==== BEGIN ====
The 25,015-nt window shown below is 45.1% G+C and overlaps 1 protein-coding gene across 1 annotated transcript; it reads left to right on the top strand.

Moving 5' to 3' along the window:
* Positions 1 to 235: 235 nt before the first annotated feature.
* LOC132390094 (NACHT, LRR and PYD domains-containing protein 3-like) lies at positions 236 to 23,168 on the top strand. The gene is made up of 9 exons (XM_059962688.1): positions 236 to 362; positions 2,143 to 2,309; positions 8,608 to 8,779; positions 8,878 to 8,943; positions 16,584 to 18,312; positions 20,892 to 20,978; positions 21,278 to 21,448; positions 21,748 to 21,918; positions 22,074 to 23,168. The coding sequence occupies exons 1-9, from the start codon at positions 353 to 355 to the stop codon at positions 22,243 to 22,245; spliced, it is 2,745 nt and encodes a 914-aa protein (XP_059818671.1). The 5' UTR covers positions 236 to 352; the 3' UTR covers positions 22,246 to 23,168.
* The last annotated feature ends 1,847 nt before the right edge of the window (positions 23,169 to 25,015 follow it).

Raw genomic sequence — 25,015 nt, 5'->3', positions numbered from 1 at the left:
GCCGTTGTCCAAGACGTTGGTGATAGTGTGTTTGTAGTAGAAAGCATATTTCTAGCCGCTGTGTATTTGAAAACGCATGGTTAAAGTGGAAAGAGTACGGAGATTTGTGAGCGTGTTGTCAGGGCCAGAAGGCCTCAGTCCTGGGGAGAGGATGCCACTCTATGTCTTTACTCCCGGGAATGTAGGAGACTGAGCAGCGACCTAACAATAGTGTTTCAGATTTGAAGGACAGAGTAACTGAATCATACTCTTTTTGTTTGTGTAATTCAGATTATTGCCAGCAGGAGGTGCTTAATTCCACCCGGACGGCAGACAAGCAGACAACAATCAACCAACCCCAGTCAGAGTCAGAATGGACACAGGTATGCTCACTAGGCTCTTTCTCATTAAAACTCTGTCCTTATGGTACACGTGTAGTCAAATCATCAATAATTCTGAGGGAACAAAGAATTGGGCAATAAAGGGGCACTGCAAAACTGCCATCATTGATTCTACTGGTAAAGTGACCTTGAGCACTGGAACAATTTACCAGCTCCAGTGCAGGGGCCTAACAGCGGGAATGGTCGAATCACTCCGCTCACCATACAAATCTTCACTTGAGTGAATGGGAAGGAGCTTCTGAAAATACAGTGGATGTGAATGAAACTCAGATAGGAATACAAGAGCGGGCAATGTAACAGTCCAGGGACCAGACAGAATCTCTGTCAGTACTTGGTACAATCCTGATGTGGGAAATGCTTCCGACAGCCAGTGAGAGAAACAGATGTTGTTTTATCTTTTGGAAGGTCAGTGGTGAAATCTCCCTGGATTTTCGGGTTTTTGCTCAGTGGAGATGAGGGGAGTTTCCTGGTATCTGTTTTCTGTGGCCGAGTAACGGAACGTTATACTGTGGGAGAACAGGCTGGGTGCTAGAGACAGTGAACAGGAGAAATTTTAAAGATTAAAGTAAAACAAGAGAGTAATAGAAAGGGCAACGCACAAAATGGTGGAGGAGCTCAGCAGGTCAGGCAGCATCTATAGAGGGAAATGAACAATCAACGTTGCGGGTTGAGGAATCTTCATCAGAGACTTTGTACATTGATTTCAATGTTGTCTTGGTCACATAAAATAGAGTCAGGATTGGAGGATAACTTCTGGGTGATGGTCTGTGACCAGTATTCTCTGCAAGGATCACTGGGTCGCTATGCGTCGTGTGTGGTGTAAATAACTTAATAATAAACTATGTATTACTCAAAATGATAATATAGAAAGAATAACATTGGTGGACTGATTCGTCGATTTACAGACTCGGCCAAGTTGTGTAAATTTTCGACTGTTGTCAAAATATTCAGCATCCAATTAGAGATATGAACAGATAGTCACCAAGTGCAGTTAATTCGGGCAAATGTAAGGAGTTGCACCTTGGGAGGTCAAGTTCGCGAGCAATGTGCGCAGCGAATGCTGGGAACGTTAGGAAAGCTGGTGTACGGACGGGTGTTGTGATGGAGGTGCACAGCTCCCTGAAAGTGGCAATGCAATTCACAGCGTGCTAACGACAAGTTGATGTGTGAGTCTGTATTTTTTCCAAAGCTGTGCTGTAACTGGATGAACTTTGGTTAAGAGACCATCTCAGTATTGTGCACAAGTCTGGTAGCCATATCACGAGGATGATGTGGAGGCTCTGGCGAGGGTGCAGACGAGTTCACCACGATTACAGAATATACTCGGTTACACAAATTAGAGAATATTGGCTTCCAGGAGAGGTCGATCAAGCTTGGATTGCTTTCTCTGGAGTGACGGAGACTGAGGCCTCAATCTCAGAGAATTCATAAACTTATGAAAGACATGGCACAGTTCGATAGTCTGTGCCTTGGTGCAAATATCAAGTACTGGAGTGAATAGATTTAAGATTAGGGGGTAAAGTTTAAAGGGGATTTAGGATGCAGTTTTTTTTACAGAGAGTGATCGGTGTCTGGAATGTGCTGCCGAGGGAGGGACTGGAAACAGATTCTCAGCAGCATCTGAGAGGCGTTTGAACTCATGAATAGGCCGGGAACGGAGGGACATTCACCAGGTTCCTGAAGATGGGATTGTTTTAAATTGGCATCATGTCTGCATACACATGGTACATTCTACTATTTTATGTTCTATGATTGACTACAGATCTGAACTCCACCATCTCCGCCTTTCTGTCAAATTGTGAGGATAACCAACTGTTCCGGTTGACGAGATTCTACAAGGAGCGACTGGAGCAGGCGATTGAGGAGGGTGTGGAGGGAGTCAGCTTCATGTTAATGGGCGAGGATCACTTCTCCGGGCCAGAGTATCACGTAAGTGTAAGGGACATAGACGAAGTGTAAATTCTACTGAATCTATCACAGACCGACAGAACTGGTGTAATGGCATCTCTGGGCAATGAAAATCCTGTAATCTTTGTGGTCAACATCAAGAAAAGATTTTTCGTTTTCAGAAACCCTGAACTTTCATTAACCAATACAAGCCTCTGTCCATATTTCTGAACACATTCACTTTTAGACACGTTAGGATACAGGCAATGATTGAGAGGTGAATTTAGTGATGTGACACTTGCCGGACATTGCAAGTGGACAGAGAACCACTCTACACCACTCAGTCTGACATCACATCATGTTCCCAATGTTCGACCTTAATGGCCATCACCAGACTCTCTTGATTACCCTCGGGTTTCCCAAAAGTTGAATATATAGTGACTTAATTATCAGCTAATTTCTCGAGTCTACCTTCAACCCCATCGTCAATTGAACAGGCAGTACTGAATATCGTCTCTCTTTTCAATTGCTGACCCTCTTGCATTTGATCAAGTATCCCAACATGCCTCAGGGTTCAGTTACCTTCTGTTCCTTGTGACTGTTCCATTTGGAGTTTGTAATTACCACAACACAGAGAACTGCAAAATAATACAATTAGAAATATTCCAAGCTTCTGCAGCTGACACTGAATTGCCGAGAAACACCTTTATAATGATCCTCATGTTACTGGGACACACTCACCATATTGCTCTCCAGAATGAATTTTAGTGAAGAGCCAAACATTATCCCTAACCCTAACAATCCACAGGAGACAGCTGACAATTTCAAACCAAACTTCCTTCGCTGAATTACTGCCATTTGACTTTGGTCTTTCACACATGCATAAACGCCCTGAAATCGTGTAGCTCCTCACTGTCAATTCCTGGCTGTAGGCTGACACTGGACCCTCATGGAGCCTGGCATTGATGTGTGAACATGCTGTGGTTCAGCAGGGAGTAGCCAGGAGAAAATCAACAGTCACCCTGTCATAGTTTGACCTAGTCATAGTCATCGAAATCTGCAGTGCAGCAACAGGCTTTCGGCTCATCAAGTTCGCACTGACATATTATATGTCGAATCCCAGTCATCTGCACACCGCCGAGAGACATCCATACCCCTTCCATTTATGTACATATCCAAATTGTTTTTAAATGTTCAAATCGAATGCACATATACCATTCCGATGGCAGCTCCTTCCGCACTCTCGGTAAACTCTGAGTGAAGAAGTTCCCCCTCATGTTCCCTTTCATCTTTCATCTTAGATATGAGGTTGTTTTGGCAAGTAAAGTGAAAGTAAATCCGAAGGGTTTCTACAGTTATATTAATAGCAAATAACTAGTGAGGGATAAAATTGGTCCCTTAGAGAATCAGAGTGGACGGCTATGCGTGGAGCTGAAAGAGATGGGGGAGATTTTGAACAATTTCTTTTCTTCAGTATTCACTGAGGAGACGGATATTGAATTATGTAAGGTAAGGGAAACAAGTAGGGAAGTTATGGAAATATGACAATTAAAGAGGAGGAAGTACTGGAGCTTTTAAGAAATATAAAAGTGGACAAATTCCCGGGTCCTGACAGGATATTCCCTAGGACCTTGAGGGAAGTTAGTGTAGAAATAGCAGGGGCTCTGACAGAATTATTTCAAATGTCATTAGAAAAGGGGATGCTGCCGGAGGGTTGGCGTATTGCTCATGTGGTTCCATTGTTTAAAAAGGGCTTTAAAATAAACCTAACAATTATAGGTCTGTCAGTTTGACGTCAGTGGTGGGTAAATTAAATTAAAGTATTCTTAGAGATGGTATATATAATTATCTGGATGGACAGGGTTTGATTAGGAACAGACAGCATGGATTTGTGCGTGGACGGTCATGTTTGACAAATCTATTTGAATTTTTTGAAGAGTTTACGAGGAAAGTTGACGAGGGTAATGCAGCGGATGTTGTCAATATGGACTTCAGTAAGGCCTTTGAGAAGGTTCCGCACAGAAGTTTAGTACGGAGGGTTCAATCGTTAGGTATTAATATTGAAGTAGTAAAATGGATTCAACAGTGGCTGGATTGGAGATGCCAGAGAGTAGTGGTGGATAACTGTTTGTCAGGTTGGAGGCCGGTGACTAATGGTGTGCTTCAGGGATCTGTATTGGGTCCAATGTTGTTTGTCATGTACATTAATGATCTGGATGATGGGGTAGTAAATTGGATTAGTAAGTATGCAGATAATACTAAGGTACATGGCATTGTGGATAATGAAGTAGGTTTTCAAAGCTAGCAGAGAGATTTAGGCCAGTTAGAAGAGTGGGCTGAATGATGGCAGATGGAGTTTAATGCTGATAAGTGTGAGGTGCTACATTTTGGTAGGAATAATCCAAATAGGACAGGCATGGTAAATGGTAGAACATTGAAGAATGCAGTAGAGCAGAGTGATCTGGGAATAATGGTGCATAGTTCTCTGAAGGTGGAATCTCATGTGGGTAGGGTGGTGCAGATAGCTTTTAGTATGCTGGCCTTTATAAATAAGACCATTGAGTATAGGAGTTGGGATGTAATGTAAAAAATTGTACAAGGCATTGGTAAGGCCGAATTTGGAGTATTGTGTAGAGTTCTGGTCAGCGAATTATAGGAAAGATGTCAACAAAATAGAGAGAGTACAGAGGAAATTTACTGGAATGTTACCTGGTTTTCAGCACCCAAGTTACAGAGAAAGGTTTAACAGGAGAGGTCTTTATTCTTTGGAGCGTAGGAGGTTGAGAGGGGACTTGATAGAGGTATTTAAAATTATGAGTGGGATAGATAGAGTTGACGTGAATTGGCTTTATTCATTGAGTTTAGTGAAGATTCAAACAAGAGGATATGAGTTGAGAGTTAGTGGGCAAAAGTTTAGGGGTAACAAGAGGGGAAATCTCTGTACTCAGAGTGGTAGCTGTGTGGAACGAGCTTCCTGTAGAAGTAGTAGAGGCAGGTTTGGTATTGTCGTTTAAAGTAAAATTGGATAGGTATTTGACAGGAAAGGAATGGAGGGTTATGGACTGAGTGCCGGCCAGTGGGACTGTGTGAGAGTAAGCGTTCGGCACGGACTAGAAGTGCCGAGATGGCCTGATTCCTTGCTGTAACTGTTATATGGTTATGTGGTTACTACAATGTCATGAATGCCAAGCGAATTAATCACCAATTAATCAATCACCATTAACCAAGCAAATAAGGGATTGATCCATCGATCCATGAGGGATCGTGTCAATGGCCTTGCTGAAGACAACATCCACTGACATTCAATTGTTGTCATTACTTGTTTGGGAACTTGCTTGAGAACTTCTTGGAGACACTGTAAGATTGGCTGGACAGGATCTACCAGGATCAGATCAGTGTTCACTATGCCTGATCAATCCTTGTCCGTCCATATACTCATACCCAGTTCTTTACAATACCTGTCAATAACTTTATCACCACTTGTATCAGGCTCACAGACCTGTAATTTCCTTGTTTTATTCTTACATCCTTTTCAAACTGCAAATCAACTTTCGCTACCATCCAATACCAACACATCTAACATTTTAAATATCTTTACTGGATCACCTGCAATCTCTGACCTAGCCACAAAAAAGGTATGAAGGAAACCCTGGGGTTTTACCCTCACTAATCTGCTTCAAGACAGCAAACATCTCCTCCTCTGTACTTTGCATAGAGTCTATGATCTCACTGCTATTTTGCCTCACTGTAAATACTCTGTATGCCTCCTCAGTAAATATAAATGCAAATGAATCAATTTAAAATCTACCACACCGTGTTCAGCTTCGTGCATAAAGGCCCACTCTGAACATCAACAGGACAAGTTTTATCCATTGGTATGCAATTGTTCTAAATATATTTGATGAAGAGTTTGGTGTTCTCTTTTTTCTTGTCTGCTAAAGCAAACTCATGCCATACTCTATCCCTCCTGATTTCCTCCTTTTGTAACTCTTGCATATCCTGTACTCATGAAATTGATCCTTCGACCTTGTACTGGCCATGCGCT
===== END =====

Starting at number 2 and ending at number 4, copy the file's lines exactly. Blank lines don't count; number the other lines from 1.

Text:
Moving 5' to 3' along the window:
* Positions 1 to 235: 235 nt before the first annotated feature.
* LOC132390094 (NACHT, LRR and PYD domains-containing protein 3-like) lies at positions 236 to 23,168 on the top strand. The gene is made up of 9 exons (XM_059962688.1): positions 236 to 362; positions 2,143 to 2,309; positions 8,608 to 8,779; positions 8,878 to 8,943; positions 16,584 to 18,312; positions 20,892 to 20,978; positions 21,278 to 21,448; positions 21,748 to 21,918; positions 22,074 to 23,168. The coding sequence occupies exons 1-9, from the start codon at positions 353 to 355 to the stop codon at positions 22,243 to 22,245; spliced, it is 2,745 nt and encodes a 914-aa protein (XP_059818671.1). The 5' UTR covers positions 236 to 352; the 3' UTR covers positions 22,246 to 23,168.